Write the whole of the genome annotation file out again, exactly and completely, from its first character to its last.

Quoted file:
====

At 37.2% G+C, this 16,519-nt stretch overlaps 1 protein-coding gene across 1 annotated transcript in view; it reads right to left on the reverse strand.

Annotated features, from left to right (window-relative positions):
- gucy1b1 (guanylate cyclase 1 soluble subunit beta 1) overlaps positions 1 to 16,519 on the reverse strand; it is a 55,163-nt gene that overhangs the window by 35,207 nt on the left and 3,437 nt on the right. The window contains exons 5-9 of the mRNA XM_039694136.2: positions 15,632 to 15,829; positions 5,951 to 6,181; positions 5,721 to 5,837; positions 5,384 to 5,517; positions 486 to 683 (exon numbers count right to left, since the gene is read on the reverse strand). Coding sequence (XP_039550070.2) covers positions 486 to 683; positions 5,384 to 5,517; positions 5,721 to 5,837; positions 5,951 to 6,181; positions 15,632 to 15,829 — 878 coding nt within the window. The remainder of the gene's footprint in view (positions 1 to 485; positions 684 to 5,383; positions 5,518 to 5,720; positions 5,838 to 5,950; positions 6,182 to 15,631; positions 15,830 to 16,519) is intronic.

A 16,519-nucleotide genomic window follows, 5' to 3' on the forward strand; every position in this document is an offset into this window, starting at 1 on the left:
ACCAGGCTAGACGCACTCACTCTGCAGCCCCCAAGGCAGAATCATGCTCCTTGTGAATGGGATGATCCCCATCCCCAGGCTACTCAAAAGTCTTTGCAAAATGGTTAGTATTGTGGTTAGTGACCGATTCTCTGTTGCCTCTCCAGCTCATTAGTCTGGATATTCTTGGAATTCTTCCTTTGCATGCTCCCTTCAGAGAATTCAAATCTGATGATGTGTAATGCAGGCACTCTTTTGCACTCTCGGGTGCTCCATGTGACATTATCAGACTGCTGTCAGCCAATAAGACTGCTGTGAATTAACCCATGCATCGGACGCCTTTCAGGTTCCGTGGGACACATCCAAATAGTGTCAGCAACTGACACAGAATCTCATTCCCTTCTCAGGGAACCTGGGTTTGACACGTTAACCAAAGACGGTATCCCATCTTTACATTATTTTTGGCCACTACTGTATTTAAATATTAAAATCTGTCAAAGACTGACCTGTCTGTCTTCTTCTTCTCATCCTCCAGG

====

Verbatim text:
At 37.2% G+C, this 16,519-nt stretch overlaps 1 protein-coding gene across 1 annotated transcript in view; it reads right to left on the reverse strand.

Annotated features, from left to right (window-relative positions):
- gucy1b1 (guanylate cyclase 1 soluble subunit beta 1) overlaps positions 1 to 16,519 on the reverse strand; it is a 55,163-nt gene that overhangs the window by 35,207 nt on the left and 3,437 nt on the right. The window contains exons 5-9 of the mRNA XM_039694136.2: positions 15,632 to 15,829; positions 5,951 to 6,181; positions 5,721 to 5,837; positions 5,384 to 5,517; positions 486 to 683 (exon numbers count right to left, since the gene is read on the reverse strand). Coding sequence (XP_039550070.2) covers positions 486 to 683; positions 5,384 to 5,517; positions 5,721 to 5,837; positions 5,951 to 6,181; positions 15,632 to 15,829 — 878 coding nt within the window. The remainder of the gene's footprint in view (positions 1 to 485; positions 684 to 5,383; positions 5,518 to 5,720; positions 5,838 to 5,950; positions 6,182 to 15,631; positions 15,830 to 16,519) is intronic.

A 16,519-nucleotide genomic window follows, 5' to 3' on the forward strand; every position in this document is an offset into this window, starting at 1 on the left:
ACCAGGCTAGACGCACTCACTCTGCAGCCCCCAAGGCAGAATCATGCTCCTTGTGAATGGGATGATCCCCATCCCCAGGCTACTCAAAAGTCTTTGCAAAATGGTTAGTATTGTGGTTAGTGACCGATTCTCTGTTGCCTCTCCAGCTCATTAGTCTGGATATTCTTGGAATTCTTCCTTTGCATGCTCCCTTCAGAGAATTCAAATCTGATGATGTGTAATGCAGGCACTCTTTTGCACTCTCGGGTGCTCCATGTGACATTATCAGACTGCTGTCAGCCAATAAGACTGCTGTGAATTAACCCATGCATCGGACGCCTTTCAGGTTCCGTGGGACACATCCAAATAGTGTCAGCAACTGACACAGAATCTCATTCCCTTCTCAGGGAACCTGGGTTTGACACGTTAACCAAAGACGGTATCCCATCTTTACATTATTTTTGGCCACTACTGTATTTAAATATTAAAATCTGTCAAAGACTGACCTGTCTGTCTTCTTCTTCTCATCCTCCAGG